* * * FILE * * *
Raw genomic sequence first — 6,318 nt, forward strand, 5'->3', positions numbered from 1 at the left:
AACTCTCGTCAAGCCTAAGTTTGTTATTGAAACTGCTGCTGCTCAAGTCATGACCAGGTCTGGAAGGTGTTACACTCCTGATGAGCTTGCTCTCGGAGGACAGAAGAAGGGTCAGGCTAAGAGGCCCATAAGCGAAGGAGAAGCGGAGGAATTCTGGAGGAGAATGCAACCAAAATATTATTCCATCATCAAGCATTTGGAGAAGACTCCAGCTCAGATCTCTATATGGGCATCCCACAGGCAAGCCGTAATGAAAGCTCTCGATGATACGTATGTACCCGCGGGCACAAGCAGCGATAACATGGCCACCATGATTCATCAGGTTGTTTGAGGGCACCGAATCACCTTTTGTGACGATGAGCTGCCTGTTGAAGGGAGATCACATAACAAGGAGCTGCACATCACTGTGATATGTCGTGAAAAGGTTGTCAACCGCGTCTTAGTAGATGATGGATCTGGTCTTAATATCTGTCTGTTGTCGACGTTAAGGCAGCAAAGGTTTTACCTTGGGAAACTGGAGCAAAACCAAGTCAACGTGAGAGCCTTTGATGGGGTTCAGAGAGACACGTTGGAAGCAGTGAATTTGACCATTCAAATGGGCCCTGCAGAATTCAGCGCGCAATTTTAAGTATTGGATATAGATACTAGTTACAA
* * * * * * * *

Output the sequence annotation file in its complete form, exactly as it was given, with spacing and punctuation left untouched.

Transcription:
Raw genomic sequence first — 6,318 nt, forward strand, 5'->3', positions numbered from 1 at the left:
AACTCTCGTCAAGCCTAAGTTTGTTATTGAAACTGCTGCTGCTCAAGTCATGACCAGGTCTGGAAGGTGTTACACTCCTGATGAGCTTGCTCTCGGAGGACAGAAGAAGGGTCAGGCTAAGAGGCCCATAAGCGAAGGAGAAGCGGAGGAATTCTGGAGGAGAATGCAACCAAAATATTATTCCATCATCAAGCATTTGGAGAAGACTCCAGCTCAGATCTCTATATGGGCATCCCACAGGCAAGCCGTAATGAAAGCTCTCGATGATACGTATGTACCCGCGGGCACAAGCAGCGATAACATGGCCACCATGATTCATCAGGTTGTTTGAGGGCACCGAATCACCTTTTGTGACGATGAGCTGCCTGTTGAAGGGAGATCACATAACAAGGAGCTGCACATCACTGTGATATGTCGTGAAAAGGTTGTCAACCGCGTCTTAGTAGATGATGGATCTGGTCTTAATATCTGTCTGTTGTCGACGTTAAGGCAGCAAAGGTTTTACCTTGGGAAACTGGAGCAAAACCAAGTCAACGTGAGAGCCTTTGATGGGGTTCAGAGAGACACGTTGGAAGCAGTGAATTTGACCATTCAAATGGGCCCTGCAGAATTCAGCGCGCAATTTTAAGTATTGGATATAGATACTAGTTACAA